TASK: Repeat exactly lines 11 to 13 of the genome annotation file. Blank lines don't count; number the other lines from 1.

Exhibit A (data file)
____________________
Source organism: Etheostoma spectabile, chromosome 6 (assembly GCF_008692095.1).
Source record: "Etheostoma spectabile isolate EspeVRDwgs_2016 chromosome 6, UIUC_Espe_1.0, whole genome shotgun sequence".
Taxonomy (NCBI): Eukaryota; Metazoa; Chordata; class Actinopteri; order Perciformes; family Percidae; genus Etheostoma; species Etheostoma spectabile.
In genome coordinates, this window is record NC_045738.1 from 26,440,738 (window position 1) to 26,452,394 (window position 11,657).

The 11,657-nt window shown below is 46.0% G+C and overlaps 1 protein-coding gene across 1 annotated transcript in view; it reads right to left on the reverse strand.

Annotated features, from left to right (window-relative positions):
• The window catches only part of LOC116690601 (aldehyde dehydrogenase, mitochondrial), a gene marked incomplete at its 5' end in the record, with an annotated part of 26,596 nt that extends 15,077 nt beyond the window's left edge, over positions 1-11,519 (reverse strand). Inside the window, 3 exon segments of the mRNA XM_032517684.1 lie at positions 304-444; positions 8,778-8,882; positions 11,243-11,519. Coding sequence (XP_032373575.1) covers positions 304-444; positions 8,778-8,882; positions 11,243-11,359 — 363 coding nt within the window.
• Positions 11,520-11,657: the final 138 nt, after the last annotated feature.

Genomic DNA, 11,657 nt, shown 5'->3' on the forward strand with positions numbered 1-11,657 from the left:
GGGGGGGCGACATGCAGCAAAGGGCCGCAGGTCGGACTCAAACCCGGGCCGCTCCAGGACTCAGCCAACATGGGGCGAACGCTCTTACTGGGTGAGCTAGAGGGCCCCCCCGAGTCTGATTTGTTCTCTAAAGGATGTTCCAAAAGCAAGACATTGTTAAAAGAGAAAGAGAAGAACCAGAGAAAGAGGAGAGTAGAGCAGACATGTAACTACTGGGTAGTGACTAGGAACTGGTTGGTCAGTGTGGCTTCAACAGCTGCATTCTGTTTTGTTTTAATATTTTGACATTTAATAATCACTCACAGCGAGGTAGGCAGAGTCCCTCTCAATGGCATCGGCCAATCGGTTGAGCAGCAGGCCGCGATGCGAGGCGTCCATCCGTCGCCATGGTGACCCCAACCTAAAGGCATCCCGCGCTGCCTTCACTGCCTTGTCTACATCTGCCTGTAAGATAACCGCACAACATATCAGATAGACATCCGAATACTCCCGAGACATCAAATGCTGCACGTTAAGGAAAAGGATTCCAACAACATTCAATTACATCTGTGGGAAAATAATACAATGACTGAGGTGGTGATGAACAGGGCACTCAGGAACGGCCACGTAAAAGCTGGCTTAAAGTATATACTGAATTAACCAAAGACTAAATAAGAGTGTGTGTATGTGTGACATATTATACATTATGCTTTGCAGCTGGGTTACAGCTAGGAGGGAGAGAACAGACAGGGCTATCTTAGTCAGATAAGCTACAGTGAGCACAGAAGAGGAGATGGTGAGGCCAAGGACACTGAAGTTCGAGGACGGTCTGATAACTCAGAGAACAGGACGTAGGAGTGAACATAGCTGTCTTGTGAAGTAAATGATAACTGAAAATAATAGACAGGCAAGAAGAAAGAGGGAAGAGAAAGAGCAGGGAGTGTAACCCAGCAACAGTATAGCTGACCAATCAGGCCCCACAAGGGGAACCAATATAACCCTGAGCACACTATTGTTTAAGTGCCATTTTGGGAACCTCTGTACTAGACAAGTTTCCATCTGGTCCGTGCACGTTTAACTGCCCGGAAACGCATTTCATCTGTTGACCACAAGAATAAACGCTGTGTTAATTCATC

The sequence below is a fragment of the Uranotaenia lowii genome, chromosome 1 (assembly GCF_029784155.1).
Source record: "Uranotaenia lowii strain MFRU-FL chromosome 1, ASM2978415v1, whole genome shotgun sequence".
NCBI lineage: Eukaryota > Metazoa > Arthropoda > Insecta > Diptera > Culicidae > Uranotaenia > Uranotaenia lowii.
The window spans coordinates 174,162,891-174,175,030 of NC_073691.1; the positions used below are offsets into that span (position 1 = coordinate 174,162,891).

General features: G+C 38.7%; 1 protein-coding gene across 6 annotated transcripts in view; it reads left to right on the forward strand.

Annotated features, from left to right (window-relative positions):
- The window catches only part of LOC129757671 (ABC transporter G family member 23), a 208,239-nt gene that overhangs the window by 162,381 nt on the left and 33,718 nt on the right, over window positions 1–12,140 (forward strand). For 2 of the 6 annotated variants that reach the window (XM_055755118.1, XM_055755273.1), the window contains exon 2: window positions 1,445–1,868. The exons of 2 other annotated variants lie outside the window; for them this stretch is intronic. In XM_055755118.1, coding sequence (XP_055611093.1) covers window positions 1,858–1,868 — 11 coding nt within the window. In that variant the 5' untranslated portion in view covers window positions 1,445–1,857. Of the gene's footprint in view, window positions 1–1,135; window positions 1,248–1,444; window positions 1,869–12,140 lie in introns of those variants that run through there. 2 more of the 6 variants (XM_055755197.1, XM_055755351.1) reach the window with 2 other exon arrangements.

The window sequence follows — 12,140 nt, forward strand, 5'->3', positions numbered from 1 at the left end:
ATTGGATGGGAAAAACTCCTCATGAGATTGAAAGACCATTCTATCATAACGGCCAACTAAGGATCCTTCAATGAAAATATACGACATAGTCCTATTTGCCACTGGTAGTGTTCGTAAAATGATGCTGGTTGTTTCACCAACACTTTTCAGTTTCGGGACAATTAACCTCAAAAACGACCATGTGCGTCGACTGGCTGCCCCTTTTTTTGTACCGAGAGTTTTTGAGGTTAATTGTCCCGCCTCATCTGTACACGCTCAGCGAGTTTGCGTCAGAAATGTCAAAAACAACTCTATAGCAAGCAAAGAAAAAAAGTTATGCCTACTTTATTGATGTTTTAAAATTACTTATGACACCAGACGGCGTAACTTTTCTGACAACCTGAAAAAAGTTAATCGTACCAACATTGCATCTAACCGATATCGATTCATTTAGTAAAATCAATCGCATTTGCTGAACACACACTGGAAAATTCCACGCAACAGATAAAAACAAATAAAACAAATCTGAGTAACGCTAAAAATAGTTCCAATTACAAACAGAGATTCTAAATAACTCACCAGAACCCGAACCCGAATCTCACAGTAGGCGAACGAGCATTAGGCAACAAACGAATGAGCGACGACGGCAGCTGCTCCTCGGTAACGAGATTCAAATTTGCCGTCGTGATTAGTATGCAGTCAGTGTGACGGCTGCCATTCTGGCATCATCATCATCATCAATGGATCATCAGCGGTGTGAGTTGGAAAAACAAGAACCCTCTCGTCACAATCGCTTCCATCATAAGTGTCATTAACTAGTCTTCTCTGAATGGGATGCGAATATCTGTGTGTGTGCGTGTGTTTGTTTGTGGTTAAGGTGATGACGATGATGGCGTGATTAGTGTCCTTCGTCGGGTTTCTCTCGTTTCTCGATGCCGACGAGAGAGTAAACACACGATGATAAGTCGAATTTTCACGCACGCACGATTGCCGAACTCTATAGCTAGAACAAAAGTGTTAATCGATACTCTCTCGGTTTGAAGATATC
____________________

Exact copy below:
The sequence below is a fragment of the Uranotaenia lowii genome, chromosome 1 (assembly GCF_029784155.1).
Source record: "Uranotaenia lowii strain MFRU-FL chromosome 1, ASM2978415v1, whole genome shotgun sequence".
NCBI lineage: Eukaryota > Metazoa > Arthropoda > Insecta > Diptera > Culicidae > Uranotaenia > Uranotaenia lowii.